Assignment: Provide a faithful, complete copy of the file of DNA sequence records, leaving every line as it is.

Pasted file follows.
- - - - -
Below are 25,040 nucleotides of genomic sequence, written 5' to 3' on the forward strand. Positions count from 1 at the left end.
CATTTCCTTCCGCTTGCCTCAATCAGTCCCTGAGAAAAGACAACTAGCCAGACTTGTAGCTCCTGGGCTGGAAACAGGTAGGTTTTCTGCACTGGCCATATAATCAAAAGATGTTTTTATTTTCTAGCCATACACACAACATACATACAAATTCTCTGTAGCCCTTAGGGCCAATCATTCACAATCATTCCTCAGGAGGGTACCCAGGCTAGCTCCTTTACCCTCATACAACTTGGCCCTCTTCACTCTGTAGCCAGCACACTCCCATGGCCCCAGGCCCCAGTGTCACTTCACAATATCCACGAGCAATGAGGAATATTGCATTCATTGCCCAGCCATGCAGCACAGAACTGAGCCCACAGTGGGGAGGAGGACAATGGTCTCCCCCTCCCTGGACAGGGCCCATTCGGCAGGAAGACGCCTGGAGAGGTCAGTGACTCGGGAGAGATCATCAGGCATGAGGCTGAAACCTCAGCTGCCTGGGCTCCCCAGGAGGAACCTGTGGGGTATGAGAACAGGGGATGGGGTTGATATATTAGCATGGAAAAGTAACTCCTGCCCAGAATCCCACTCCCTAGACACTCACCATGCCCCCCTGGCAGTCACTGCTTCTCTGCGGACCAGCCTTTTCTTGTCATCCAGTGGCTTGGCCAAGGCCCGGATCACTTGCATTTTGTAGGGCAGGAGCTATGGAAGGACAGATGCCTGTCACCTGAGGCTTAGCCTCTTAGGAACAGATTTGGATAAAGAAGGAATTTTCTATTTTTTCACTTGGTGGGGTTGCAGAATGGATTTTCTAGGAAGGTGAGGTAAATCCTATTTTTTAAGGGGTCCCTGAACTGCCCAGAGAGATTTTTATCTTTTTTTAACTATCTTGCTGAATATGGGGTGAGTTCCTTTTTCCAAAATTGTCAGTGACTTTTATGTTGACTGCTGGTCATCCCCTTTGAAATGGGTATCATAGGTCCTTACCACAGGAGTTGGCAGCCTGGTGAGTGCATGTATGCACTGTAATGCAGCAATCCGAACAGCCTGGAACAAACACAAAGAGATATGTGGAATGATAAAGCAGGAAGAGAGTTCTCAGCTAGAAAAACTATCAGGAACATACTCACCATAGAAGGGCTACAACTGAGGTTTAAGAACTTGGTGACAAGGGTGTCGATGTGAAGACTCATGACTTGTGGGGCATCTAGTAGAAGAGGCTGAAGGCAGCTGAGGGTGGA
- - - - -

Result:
Below are 25,040 nucleotides of genomic sequence, written 5' to 3' on the forward strand. Positions count from 1 at the left end.
CATTTCCTTCCGCTTGCCTCAATCAGTCCCTGAGAAAAGACAACTAGCCAGACTTGTAGCTCCTGGGCTGGAAACAGGTAGGTTTTCTGCACTGGCCATATAATCAAAAGATGTTTTTATTTTCTAGCCATACACACAACATACATACAAATTCTCTGTAGCCCTTAGGGCCAATCATTCACAATCATTCCTCAGGAGGGTACCCAGGCTAGCTCCTTTACCCTCATACAACTTGGCCCTCTTCACTCTGTAGCCAGCACACTCCCATGGCCCCAGGCCCCAGTGTCACTTCACAATATCCACGAGCAATGAGGAATATTGCATTCATTGCCCAGCCATGCAGCACAGAACTGAGCCCACAGTGGGGAGGAGGACAATGGTCTCCCCCTCCCTGGACAGGGCCCATTCGGCAGGAAGACGCCTGGAGAGGTCAGTGACTCGGGAGAGATCATCAGGCATGAGGCTGAAACCTCAGCTGCCTGGGCTCCCCAGGAGGAACCTGTGGGGTATGAGAACAGGGGATGGGGTTGATATATTAGCATGGAAAAGTAACTCCTGCCCAGAATCCCACTCCCTAGACACTCACCATGCCCCCCTGGCAGTCACTGCTTCTCTGCGGACCAGCCTTTTCTTGTCATCCAGTGGCTTGGCCAAGGCCCGGATCACTTGCATTTTGTAGGGCAGGAGCTATGGAAGGACAGATGCCTGTCACCTGAGGCTTAGCCTCTTAGGAACAGATTTGGATAAAGAAGGAATTTTCTATTTTTTCACTTGGTGGGGTTGCAGAATGGATTTTCTAGGAAGGTGAGGTAAATCCTATTTTTTAAGGGGTCCCTGAACTGCCCAGAGAGATTTTTATCTTTTTTTAACTATCTTGCTGAATATGGGGTGAGTTCCTTTTTCCAAAATTGTCAGTGACTTTTATGTTGACTGCTGGTCATCCCCTTTGAAATGGGTATCATAGGTCCTTACCACAGGAGTTGGCAGCCTGGTGAGTGCATGTATGCACTGTAATGCAGCAATCCGAACAGCCTGGAACAAACACAAAGAGATATGTGGAATGATAAAGCAGGAAGAGAGTTCTCAGCTAGAAAAACTATCAGGAACATACTCACCATAGAAGGGCTACAACTGAGGTTTAAGAACTTGGTGACAAGGGTGTCGATGTGAAGACTCATGACTTGTGGGGCATCTAGTAGAAGAGGCTGAAGGCAGCTGAGGGTGGA